I cannot overstate the importance of the book in promoting a systematic approach to teaching. For example, in Chapter Three Walvoord and Anderson recommend that faculty first state what they believe are the most important student outcomes for their course. Next, they recommend that faculty list, in a skeleton course outline, assignments and tests that help students achieve and demonstrate the student learning outcomes. This simple process allows faculty to determine quickly whether the assignments are sequenced effectively and efficiently, and with an acceptable workload for both faculty and students. One example in the book describes a course purporting to teach students to apply sociological analysis to their everyday world. However, the skeleton outline immediately reveals that the course actually offers little to promote such learning. One remedy is systematically to introduce activities that require students to apply sociological knowledge to events.
The book is replete with examples that illustrate both effective and ineffective practices. The authors provide examples of assignments that are carefully constructed to help students achieve course objectives. They also provide clear examples of three different grading models--weighted letter grades, accumulated points, and definitional grading--along with the strengths and weaknesses of each. They describe how to construct a scale for Primary Trait Analysis (PTA) and provide numerous examples of PTA scales in diverse disciplines. When it comes to using grading for program assessment, they devote an entire chapter to a case study of how one college used primary traits for assessing its general education program.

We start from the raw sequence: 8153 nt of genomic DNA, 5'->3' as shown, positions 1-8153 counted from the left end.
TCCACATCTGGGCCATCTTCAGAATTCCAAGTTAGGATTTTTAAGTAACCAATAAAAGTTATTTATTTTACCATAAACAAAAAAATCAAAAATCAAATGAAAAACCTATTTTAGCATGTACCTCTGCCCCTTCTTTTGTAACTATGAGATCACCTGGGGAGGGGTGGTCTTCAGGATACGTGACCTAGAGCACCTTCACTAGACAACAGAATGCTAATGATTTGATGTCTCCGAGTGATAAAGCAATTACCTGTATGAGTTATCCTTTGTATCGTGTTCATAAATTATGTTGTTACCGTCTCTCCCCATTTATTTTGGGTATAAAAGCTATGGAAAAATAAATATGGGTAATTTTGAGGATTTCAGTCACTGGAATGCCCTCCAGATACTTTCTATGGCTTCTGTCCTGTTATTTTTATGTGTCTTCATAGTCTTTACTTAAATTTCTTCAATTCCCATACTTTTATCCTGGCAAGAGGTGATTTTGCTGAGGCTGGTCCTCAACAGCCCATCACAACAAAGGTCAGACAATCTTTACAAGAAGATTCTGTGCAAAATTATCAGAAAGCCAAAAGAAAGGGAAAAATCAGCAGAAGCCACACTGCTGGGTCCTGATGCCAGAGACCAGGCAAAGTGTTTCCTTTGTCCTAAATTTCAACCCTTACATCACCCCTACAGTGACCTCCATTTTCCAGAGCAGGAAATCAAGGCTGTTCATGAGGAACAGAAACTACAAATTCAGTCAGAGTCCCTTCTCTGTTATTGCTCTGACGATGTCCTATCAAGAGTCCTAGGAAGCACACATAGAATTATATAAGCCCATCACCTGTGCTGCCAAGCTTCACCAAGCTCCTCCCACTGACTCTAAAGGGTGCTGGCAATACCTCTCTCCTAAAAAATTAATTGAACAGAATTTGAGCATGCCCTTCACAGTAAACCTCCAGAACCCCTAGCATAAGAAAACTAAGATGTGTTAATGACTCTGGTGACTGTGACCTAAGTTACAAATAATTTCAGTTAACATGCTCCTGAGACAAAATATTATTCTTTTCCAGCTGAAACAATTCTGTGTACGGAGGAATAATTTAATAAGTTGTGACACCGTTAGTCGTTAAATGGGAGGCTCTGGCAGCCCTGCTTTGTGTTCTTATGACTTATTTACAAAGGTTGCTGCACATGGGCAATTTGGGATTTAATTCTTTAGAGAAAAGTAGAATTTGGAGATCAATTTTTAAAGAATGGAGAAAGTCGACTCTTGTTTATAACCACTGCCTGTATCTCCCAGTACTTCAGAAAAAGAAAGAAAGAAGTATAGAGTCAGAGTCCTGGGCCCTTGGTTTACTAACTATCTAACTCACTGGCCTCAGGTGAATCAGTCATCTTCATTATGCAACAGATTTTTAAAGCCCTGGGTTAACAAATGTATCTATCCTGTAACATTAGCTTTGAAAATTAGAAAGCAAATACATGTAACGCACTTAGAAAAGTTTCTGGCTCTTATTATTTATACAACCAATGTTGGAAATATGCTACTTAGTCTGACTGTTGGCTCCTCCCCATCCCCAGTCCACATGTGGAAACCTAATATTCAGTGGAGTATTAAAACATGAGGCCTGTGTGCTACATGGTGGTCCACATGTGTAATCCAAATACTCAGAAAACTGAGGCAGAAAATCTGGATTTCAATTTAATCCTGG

Other than its potentially misleading title, the book has few limitations for those who have the time to read it thoroughly. Some suggestions may be resisted by faculty who define their roles as presenters of information rather than as facilitators of student learning. Others may believe that, by encouraging faculty to create a course design to maximize student learning, we are "spoon-feeding" students. However, the rationale and examples presented by the authors should be convincing to any but the most hardened advocate of a "teacher-centered" model of teaching. In my view, faculty who follow the authors' recommendations can expect to produce significant improvements in their own motivation, in student motivation, and ultimately in student learning.
It is difficult to imagine that faculty could read this book and not take away something to improve the teaching/learning process. It also is indispensable for faculty developers. The book provides many examples and suggestions that can be used in workshops for the improvement of faculty teaching. Finally, those involved in assessment may welcome the support presented by Walvoord and Anderson for using embedded assessment and the grading process to assess student outcomes. I recommend Effective Grading with no reservations.
Posted April 26, 2002
All material appearing in this journal is subject to applicable copyright laws.
Publication in this journal in no way indicates the endorsement of the content by the California State University, the Institute for Teaching and Learning, or the Exchanges Editorial Board.
©2002 by Richard Noel.